Daymaker - a person who performs acts of kindness with the intention of making the world a better place.
~ David Wagner
, author of Life as a Daymaker; how to change the world by making someone's day ~

DayMaker - any thought, word, or deed that spreads happiness, compassion, or fruitful ideas.
~ Annis Cassells ~

Saturday, September 12, 2015

Conversations about Race: TalkBack #2

Folks are talking about race. Facebook and blog comments, personal emails, and face-to-face discussions pop up daily. Today’s TalkBack shares a few responses.


A recent message came from my friend Cristina as she reflected on her behavior and feelings. Her words prompted conversations between our family members about “double consciousness.”

“When I interact with a person who seems of African background, I tend to have this heightened sense of "double consciousness". I'm monitoring myself and also wondering what that person of color is
thinking/feeling about me and the situation as we interact. I sense the other person may be doing the same. Tellingly, this only happens to me in America.”

“Double consciousness” is the phrase that struck Judy and me. Judy remarked on her own double consciousness. She pays attention to her words, tone, and body language, attempting to ensure they come across to show she’s receptive and friendly. “I think a large percentage of white people, namely those who are sensitive to race issues, feel this way too,” she said.

Cristina considered the reasons for her heightened awareness and monitoring, “Part of it has to do with the past slavery and continuing segregation/prejudice in America and my feelings of shame and guilt and anger over this. Part of it has to do with trying to imagine myself and my ancestors living in slavery and segregation. And who knows what else?”

When I shared the gist of Cristina’s post with my brother, Thomas, he related it to his job transporting disabled and elderly folks. He told of the sensitivity training bus drivers must complete and how he checks clients out to see how they might be taking his words and attempts to provide assistance.

Though we may not be conscious of it, I think most people monitor themselves and others in any conversation where the folks they are talking with matter to them. We do it with our family members, employees, friends, and strangers we want to get to know. So, when dealing with someone of a different ethnic group, if we want to be open to becoming acquainted, or developing a relationship, we exercise consciousness.

We all notice differences.  How individuals, groups, communities, or countries view those differences influences how they accept or treat people.

I am sure the people who claim to be "colorblind" have the same ability to see race that we all have. I am guessing what they mean is color doesn't matter to them in terms of accepting people as equal, friends, whatever,” friend and colleague Joan Kerr said. (See the blog comments for Joan’s full text.)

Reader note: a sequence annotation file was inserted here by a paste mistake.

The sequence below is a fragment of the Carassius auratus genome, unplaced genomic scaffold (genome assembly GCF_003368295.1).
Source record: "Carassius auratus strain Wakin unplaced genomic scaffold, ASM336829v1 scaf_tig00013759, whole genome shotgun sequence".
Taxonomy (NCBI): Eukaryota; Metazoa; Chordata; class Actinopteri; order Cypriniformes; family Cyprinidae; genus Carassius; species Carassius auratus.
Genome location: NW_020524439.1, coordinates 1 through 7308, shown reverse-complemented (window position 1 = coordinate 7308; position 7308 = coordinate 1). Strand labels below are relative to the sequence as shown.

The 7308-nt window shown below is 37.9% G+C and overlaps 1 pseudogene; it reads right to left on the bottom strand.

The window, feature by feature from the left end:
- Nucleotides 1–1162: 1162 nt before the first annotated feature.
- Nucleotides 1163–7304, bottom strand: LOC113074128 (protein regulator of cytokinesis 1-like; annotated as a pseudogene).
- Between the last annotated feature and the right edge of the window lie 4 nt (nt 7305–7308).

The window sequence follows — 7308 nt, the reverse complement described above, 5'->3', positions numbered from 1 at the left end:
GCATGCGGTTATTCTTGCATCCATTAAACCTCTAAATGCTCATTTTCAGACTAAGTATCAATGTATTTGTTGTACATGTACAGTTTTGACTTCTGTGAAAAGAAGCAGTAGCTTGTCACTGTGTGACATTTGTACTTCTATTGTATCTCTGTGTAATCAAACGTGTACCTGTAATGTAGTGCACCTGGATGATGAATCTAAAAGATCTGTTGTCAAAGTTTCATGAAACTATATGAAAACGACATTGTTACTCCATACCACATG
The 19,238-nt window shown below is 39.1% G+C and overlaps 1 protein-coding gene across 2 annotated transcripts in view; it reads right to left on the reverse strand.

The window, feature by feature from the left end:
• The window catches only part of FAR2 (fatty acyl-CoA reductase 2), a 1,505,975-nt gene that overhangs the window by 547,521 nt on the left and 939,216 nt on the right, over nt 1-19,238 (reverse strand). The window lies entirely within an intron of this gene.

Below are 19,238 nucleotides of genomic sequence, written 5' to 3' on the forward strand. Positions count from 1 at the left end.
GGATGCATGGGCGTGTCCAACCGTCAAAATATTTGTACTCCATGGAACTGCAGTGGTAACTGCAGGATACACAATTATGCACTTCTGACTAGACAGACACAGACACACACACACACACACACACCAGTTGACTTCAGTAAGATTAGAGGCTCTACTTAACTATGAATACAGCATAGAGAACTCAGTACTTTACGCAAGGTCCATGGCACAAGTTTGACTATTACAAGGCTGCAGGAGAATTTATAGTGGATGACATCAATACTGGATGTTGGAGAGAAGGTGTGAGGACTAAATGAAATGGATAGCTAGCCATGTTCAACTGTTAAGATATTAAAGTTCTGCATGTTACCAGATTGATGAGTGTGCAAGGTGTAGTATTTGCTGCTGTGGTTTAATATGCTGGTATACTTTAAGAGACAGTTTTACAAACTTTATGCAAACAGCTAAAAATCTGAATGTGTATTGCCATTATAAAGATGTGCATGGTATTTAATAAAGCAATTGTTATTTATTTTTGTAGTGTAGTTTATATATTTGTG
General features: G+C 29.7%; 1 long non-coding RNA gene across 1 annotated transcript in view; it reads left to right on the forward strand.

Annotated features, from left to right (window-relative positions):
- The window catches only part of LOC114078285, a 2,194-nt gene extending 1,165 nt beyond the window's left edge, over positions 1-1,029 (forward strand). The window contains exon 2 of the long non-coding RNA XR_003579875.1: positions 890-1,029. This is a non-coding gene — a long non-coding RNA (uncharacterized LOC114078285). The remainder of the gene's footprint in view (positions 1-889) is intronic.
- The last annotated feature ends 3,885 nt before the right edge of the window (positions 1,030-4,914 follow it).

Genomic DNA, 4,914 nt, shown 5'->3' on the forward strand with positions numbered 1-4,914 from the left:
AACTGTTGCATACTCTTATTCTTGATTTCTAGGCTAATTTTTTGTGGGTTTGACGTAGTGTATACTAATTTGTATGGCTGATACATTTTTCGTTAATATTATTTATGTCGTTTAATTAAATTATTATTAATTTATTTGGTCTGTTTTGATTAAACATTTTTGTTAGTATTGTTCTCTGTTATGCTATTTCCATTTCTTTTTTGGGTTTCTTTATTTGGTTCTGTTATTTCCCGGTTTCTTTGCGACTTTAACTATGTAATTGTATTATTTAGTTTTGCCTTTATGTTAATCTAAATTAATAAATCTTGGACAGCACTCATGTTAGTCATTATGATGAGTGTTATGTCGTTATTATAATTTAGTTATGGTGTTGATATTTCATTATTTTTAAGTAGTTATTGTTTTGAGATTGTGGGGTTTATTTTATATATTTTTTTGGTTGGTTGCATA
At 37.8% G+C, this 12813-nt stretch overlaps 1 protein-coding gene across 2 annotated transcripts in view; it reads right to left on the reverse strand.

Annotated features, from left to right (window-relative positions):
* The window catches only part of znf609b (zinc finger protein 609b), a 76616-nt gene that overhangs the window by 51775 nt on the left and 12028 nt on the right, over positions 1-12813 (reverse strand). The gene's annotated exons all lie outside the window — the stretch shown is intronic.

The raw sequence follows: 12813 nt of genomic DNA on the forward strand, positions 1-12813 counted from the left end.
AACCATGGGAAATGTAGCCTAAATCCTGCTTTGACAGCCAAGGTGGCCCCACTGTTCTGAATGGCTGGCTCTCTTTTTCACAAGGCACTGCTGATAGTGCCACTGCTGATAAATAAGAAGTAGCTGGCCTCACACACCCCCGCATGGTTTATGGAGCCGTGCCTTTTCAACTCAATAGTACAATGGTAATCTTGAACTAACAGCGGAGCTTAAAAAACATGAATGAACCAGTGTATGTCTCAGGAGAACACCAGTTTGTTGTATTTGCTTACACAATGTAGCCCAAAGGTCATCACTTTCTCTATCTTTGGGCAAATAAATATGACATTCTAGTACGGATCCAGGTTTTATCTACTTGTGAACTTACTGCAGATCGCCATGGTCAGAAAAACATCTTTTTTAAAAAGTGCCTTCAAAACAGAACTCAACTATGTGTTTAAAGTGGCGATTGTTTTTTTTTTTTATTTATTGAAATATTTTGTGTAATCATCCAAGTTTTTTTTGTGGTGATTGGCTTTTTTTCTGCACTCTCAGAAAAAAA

My poet friend Halia Pushkar shared, “I see this partly from a Canadian point of view, where history has been different, but prejudice there has also thrived, against immigrants, against religions, against native people, against differentness.”

Another friend, Sandy Burris, consciously chose her path. (See Sandy’s full text in the blog comments.) “Having grown up very racially isolated, I determined to provide my daughter with a DIFFERENT experience. It's been easy . . . my particular hobbies (especially dance) surround me with such a variety of very cool people--who come in all colors, sizes, shapes, ages, and sexual preferences. I think really, it's not colorblindness we seek, but simply openness to different ways of being.”

Some of us welcome differences. Others experience fear, either because of the unknown and/or imagined possibilities or because of misinformation and stories.

It seems to me, two things are a beginning toward improving race relations: 1) our willingness to experience and embrace differences and 2) taking a look at our interactions and noticing how we’re being received and responded to.

What do you think?

~ xoA ~


  1. Sharing the email comments of Bryan Kelly, with his permission.

    to get to the root of the problem google the song "you've got to be carefully taught" from south pacific...sometimes one doesn't realize that one is teaching children with their everyday activities and conversation...i grew up with separate restrooms in the courthouse and separate drinking fountains on the courthouse square, separate schools & churches...the memories from childhood make me cringe and want to crawl into a hole and hide...what i was taught came from fear & ignorance - two thieves who will rob you of so many opportunities...

    1. You make an excellent point, Bryan. Children take it all in whether directly taught or by observation of people they love as well as by their surroundings. Thanks for sharing your thoughts and experience. We all learn from that, too. xoA